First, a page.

“Sometimes a light surprises the Christian while he sings;
It is the Lord, who rises with healing in His wings;
When comforts are declining, He grants the soul again
A season of clear shining to cheer it after rain.”

iT WAS THE WETTEST OCTOBER EVER IN central Massachusetts, with more than 15 inches of rain that overwhelmed creeks and reservoirs, and dampened the tourist traffic that usually brings tens of thousands of visitors to view New England’s brilliant fall foliage. Storm drains overflowed; streets were flooded; aging roads and bridges were swept away.

The leaden skies were unrelenting: grayness settled over the region just when longtime residents usually can count on the season’s “bright blue weather.” Even the famed sugar maples seemed muted and distressed. The flaming red and orange leaves of yesteryear were filtered pastels this year, washed out and washed away.

In South Lancaster, where Seventh-day Adventism was first planted 140 years ago, small and struggling Atlantic Union College hunkered down to survive the deluge. Students and faculty shared too-small umbrellas as they hurried across the campus, pausing in the doorways of the college’s grand old buildings to shake off the water and the mood. Outdoor sports events were postponed, and finally, canceled. At chapels and dorm worships, speakers and song leaders sought to lift the slumping spirits.

For a college whose Latin motto is “Fiat Lux”--“Let There Be Light”--it seemed a particularly dreary month. The college’s struggles with declining enrollments, inadequate capital, and threatened accreditation status over the past 10 years had put it on higher education’s “endangered species” list. Adventist educators across the country were predicting--some publicly, most privately--that the denomination’s oldest college still on its original site might soon close its doors after 123 years of existence. Someone waggishly suggested that a better motto for the school might actually be “Lux Flux”--“The Light Fails.”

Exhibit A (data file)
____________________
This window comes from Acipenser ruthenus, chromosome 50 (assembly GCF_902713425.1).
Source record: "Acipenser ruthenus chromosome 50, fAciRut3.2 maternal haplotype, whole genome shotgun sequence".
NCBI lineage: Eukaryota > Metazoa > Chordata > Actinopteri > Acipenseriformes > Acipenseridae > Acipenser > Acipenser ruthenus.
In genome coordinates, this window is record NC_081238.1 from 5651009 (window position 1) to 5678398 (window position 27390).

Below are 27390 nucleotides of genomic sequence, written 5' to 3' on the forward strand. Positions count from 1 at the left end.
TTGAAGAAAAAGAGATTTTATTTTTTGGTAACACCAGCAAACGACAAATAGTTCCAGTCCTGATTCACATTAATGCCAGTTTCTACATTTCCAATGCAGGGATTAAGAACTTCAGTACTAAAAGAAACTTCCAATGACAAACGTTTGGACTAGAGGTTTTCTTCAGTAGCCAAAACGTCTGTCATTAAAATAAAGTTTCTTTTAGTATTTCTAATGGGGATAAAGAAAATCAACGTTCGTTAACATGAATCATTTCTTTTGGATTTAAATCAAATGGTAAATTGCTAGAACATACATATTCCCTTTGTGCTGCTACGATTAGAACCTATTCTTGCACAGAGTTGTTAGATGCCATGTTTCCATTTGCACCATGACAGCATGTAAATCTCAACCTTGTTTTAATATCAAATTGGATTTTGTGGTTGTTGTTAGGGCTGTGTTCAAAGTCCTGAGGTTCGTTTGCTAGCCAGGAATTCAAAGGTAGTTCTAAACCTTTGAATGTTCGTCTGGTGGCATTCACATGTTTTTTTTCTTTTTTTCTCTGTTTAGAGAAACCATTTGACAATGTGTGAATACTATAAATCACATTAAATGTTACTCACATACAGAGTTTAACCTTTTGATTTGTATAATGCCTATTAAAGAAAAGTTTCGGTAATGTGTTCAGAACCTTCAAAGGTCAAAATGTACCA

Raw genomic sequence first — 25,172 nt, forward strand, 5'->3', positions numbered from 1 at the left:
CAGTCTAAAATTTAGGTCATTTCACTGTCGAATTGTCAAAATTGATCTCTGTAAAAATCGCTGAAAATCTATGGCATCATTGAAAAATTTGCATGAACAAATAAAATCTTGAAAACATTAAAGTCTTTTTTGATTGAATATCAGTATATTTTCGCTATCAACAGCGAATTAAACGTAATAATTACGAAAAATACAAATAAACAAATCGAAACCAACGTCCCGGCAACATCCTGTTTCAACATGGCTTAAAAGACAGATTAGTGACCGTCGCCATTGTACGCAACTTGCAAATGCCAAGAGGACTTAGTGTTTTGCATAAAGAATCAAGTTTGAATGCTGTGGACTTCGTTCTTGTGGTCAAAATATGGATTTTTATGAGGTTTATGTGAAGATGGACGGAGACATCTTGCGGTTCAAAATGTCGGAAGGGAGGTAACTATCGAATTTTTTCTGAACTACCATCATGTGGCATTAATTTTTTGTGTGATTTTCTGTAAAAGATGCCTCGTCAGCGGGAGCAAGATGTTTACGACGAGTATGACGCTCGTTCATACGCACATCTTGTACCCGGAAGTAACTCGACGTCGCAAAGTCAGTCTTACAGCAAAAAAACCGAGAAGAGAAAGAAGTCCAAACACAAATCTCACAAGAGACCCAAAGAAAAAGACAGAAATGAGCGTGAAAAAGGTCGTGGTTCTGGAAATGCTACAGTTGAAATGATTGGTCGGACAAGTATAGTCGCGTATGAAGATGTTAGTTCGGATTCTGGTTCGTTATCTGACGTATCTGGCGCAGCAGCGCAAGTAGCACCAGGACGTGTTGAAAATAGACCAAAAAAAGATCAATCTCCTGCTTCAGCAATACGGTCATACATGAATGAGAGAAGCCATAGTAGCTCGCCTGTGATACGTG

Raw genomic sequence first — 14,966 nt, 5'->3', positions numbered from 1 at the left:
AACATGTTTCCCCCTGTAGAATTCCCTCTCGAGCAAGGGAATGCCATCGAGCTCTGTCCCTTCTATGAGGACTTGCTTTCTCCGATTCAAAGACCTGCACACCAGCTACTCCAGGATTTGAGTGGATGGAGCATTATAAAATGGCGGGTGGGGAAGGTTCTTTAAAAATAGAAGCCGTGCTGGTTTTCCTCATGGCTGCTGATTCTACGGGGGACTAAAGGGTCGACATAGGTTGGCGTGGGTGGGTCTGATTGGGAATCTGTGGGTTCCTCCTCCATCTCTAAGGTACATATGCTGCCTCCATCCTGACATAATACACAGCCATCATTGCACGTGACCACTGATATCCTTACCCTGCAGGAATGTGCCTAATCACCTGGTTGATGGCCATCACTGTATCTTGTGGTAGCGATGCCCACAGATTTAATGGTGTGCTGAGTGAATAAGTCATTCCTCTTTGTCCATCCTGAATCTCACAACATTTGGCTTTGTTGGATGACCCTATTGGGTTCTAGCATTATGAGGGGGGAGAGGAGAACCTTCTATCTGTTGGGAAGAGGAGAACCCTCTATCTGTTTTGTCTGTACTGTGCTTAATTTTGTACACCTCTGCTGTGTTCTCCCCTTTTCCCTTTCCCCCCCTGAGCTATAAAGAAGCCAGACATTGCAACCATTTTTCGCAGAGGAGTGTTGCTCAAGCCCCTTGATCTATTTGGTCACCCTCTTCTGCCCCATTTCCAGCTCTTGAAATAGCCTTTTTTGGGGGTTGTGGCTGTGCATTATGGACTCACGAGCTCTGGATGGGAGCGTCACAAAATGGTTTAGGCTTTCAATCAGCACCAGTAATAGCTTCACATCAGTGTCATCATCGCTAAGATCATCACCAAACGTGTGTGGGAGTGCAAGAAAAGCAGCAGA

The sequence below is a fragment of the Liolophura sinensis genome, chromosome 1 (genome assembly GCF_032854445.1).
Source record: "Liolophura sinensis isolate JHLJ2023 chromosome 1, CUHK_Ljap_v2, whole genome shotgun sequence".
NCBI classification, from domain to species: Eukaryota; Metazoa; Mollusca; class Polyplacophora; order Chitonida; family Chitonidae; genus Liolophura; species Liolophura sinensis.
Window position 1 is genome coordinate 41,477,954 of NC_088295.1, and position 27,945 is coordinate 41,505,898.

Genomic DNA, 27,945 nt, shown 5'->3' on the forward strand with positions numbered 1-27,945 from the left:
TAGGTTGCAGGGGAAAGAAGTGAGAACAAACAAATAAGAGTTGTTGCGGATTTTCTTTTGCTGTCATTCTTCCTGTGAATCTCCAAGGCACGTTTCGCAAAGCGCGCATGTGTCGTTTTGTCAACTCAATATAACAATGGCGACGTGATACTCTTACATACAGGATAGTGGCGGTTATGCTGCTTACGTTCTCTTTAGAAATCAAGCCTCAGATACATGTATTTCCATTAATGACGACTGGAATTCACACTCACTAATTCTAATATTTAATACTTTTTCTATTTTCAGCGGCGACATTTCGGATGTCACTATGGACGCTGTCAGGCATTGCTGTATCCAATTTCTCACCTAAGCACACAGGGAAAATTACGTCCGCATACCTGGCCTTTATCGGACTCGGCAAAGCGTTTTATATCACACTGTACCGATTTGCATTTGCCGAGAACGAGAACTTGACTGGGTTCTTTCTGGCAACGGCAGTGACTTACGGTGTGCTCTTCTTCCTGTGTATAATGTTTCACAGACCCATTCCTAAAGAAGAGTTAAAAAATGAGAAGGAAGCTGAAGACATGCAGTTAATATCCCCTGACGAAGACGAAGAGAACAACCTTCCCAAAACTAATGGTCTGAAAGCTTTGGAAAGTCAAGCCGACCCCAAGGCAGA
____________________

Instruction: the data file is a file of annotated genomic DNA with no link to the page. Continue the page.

But then, “sometimes a light surprises . . .”

Lord, in the Morning
The sun came up over the College church at 6:23 a.m. on November 3, hinting at a day both brighter and warmer than average. For weeks college administrators, faculty, staff, and students had been worrying about and praying for what would happen on this day. After two years on “probation” status with the prestigious New England Association of Schools and Colleges (NEASC) accrediting organization that evaluates all the region’s colleges and universities, a decision had been promised at a NEASC session that morning that could dramatically affect the college’s future. And “probation” was actually the better news: in November 2001 the organization had recommended “termination” status for the college, though the decision that could have effectively shut the college’s doors had mysteriously never been implemented.

Dr. George Babcock, president of Atlantic Union College since 2003, board chair Dr. Donald King, and vice president for finances Earl Kirchberg were slated to give a progress report that Thursday in Boston to the NEASC Commission on Institutions of Higher Education. An inspection team from the organization had made a thorough survey of the campus in mid-September, checking to see if its many recommendations for changes in financial support, fund-raising, governance, and student retention were being implemented. Babcock, the longtime academic vice president of Southern Adventist University in Collegedale, Tennessee, and a former associate director of the denomination’s Education Department, had been rallying all campus personnel and students for more than two years toward the goal of regaining the prized “full accreditation” status, without which fund-raising and student recruitment had proved very difficult.